Although John Wycliffe is often credited with the first translation of the Bible into English, there were in fact many translations of large parts of the Bible centuries before Wycliffe's work. Parts of the Bible were first translated from the Latin Vulgate into Old English by a few select monks and scholars. Such translations were generally in the form of prose or as interlinear glosses (literal translations above the Latin words).
Very few complete translations existed during that time. Most of the books of the Bible existed separately and were read as individual texts. Thus the sense of the Bible as history that often exists today did not exist at that time. Instead, an allegorical rendering of the Bible was more common and translations of the Bible often included the writer's own commentary on passages in addition to the literal translation.
Toward the end of the 7th century, the Venerable Bede began a translation of scripture into Old English. Aldhelm (c. 639–709) translated the complete Book of Psalms and large portions of other scriptures into Old English.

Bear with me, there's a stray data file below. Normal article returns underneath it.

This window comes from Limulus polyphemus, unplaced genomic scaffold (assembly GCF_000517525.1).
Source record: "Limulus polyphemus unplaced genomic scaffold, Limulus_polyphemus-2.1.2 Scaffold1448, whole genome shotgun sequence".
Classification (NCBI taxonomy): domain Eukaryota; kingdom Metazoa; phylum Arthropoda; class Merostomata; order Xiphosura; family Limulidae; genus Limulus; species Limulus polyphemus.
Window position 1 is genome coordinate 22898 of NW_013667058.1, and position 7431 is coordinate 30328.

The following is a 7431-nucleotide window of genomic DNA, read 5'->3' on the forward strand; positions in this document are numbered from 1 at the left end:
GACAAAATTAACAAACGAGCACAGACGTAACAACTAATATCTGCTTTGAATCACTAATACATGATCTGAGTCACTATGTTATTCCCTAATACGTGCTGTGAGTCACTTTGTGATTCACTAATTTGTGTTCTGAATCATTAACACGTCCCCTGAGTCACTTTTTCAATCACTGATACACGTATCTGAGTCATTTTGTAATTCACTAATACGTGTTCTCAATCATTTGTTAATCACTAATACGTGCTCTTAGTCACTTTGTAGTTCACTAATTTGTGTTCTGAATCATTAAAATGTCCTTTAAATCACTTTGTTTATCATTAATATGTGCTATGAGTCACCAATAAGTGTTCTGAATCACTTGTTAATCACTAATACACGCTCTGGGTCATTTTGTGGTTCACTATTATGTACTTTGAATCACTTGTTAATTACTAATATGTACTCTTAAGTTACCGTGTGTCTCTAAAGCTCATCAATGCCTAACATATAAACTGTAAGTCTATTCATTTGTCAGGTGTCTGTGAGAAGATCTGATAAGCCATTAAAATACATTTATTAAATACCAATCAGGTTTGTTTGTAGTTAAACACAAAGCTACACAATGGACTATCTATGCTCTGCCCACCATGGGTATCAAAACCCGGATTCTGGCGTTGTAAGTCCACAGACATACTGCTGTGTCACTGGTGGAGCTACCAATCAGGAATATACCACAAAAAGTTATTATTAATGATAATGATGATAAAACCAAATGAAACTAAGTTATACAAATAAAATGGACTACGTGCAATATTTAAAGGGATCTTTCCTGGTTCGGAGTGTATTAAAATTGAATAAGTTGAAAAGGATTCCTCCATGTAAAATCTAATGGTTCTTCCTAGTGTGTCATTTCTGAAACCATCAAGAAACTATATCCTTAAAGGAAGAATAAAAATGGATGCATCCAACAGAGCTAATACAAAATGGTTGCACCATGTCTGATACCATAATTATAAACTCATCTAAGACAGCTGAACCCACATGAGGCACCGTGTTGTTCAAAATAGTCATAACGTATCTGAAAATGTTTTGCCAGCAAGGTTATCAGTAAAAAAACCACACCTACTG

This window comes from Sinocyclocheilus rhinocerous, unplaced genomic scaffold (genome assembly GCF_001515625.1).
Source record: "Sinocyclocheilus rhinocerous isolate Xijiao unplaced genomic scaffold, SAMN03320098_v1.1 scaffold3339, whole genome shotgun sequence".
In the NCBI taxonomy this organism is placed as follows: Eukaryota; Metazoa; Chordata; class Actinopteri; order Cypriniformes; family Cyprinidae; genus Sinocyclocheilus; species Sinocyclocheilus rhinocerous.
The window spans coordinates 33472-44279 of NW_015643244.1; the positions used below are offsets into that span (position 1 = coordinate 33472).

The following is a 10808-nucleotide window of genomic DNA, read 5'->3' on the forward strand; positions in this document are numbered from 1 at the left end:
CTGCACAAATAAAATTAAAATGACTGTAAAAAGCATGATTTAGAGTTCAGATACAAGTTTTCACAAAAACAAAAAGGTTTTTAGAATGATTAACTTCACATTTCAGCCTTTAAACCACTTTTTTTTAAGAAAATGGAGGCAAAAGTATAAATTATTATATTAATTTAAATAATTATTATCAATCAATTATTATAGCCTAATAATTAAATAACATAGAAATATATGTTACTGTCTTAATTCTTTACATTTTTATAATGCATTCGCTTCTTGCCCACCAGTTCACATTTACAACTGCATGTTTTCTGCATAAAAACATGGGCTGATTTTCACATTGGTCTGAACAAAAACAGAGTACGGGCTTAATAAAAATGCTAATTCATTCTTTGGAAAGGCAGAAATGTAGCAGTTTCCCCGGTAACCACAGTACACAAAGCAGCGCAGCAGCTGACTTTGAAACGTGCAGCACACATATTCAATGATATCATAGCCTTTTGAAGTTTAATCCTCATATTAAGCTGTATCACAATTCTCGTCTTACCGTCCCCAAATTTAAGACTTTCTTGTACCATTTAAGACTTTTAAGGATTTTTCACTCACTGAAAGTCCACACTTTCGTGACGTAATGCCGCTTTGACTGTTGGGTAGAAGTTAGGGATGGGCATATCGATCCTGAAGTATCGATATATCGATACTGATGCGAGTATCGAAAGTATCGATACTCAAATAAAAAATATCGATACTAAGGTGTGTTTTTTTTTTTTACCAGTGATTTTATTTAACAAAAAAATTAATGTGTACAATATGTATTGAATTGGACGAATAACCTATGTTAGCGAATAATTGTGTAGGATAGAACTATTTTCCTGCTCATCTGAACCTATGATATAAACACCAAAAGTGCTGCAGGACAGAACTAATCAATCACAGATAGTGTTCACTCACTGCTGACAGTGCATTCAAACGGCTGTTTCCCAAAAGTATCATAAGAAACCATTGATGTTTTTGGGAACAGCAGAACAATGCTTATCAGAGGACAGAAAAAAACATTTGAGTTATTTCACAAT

In the 10th century an Old English translation of the Gospels was made in the Lindisfarne Gospels: a word-for-word gloss inserted between the lines of the Latin text by Aldred, Provost of Chester-le-Street. This is the oldest extant translation of the Gospels into the English language.
The Wessex Gospels (also known as the West-Saxon Gospels) are a full translation of the four gospels into a West Saxon dialect of Old English. Produced in approximately 990, they are the first translation of all four gospels into English without the Latin text.
In the 11th century, Abbot Ælfric translated much of the Old Testament into Old English. The Old English Hexateuch is an illuminated manuscript of the first six books of the Old Testament (the Hexateuch).
Another copy of that text, without lavish illustrations but including a translation of the Book of Judges (hence also called the Old English Heptateuch), is found in Oxford, Bodleian Library, Laud Misc. 509.